Battle of Frederick - July 7, 1864

On July 7, 1864, elements of the US and Confederate armies clashed on the high ground west of Downtown Frederick in what became known as the Battle of West Frederick. This skirmish, a short-lived victory for the US forces around Frederick, was a precursor to the larger Battle of Monocacy two days later. 

The History 

The fate of the nation hung in the balance in the fields around Frederick, Maryland on July 7, 8, and 9, 1864.

The primary objective of the Confederate army which arrived outside Frederick on July 7 under the command of General Jubal Early was to capture or threaten the nearby Federal capital of Washington DC. 1864 was an election year. If President Abraham Lincoln did not get reelected, his opponent, George McClellan would have attempted to broker peace resulting in a divided nation. Losing Washington, even temporarily, would likely have been a fatal blow to Lincoln’s campaign and thus the country’s future.

Jubal Early

When the Confederate army appeared outside Frederick on the afternoon of July 7, Union General Lew Wallace began his delaying operation in the fields west of town. With the Union defenders outnumbered 3 to 1, they were forced to retreat when night fell. Wallace’s forces then took up positions along the Monocacy River south of Frederick to block the Confederates’ route to the capital. While the skirmishing on July 7 resulted in few casualties, it paid dividends by allowing the veteran Union VI Corps to arrive on July 8 in time to participate in the Battle of Monocacy on July 9.

While US Army forces were forced to flee the field on July 9 as well, their actions around Frederick on July 7, 8, and 9 truly saved Washington. They bought just enough time for veteran reinforcements to arrive to fend off a Confederate attack on Washington on July 11-12.


In 1864, the terrain west of Frederick was rolling hills dotted with farms stretching to the base of Catoctin Mountain. Today, the site of the Battle of West Frederick is occupied by the shopping area known as "The Golden Mile" that was developed in the mid-to-late 20th century. 

What's Nearby

A wide array of shopping and dining can be found in close proximity to this location. This wayside is located in the parking lot of The Red Horse, a steakhouse with local roots dating back to 1968. Many restaurants operate along this stretch of Route 40, featuring many cuisines from across the world.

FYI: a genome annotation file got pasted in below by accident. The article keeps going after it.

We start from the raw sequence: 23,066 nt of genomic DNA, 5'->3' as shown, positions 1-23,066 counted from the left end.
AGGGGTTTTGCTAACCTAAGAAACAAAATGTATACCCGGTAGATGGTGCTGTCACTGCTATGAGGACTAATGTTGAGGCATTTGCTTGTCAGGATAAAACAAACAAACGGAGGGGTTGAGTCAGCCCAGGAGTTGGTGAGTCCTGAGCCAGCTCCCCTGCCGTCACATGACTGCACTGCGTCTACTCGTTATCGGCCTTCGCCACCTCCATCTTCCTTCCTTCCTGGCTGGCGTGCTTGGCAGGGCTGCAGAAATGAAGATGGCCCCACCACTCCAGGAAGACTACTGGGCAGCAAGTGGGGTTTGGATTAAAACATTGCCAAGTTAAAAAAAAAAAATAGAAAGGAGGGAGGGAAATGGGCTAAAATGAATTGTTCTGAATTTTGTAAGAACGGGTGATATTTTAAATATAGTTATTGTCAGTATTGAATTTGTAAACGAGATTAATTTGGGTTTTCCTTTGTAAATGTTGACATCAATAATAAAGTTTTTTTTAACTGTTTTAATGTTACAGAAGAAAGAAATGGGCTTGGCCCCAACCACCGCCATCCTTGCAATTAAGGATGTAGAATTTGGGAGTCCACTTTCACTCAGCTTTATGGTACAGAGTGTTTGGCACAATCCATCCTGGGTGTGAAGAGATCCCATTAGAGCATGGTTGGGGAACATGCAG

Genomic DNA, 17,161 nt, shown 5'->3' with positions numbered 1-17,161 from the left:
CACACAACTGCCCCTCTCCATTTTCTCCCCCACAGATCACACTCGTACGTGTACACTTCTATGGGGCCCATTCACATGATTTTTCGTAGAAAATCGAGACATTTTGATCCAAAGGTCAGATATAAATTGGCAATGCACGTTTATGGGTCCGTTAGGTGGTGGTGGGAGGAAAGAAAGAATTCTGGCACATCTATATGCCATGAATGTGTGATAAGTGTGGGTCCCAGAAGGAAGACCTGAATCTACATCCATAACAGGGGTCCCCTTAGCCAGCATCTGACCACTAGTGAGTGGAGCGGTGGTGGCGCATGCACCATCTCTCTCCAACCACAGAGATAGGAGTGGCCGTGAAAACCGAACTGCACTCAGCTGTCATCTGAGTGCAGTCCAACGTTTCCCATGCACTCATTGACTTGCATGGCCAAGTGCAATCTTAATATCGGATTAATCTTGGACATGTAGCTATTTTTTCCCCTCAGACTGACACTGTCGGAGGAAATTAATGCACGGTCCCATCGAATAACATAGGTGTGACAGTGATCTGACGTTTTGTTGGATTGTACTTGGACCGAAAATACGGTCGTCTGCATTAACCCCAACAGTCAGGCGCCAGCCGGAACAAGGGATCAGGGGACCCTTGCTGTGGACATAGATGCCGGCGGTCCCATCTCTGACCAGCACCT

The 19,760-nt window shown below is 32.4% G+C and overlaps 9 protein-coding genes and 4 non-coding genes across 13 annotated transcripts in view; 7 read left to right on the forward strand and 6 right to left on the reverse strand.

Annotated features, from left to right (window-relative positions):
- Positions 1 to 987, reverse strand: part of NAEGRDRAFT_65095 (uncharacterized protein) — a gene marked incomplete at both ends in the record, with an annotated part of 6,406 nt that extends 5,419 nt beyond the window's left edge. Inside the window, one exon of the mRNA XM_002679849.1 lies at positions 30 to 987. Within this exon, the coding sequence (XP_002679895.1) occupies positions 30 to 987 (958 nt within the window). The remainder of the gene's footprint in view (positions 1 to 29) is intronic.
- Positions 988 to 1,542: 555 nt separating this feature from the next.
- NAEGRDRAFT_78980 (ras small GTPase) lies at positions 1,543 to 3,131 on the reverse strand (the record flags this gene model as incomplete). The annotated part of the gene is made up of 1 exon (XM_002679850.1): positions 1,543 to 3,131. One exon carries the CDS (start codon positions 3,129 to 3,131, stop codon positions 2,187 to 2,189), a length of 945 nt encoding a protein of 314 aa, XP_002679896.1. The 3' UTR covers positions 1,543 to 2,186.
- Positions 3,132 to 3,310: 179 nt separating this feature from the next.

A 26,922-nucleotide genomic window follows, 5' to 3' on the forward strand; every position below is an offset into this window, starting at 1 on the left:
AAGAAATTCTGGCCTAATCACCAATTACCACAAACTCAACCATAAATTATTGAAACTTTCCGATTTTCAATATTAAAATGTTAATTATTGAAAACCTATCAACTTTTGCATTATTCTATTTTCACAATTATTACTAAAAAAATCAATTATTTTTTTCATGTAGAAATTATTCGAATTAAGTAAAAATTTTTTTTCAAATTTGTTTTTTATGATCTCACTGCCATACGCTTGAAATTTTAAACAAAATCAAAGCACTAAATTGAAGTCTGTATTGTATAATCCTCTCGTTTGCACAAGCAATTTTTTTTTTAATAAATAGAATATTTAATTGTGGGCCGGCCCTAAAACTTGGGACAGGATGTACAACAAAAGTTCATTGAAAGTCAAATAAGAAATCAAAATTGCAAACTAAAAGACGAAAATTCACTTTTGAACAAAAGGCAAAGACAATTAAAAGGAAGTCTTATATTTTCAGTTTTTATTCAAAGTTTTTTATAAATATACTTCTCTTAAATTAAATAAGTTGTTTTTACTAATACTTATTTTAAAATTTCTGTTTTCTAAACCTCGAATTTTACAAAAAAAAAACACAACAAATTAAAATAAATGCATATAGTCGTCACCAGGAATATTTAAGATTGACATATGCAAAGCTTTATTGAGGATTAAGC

Red Horse RestaurantThe Red Horse Restaurant is located adjacent to the Civil War Trails marker for the Battle of Frederick. 

The western edge of the City of Frederick also runs up to Catoctin Mountain, where you'll find access to numerous parks and outdoor recreation activities. Make a stop at Gambrill State Park for incredible views over Frederick and the Middletown Valley to the west. 

Hiking at Middletown Valley overlook at Gambrill State ParkOverlooks at Gambrill State Park provide breathtaking views over the countryside navigating by thousands of soldiers during the Civil War. 

Head into the City of Frederick for Civil War history at the National Museum of Civil War Medicine, Heritage Frederick, Rose Hill Manor, and then visit Monocacy National Battlefield to explore the full story and consequences of the 1864 Attack on Washington, including the Battle of Monocacy that took place on July 9, 1864. 

Monocacy National Battlefield


More Resources 

Books (access through and make sure to support Frederick bookseller Curious Iguana

Battle of West Frederick, July 7, 1864: Prelude to Battle Of Monocacy by Joseph Collins

Determined to Stand and Fight: The Battle of Monocacy, July 9, 1864 by Ryan Quint 


"Battle of West Frederick saved the city" - Ike Wilson for the Frederick News-Post 

"The Battle of Monocacy" - National Park Service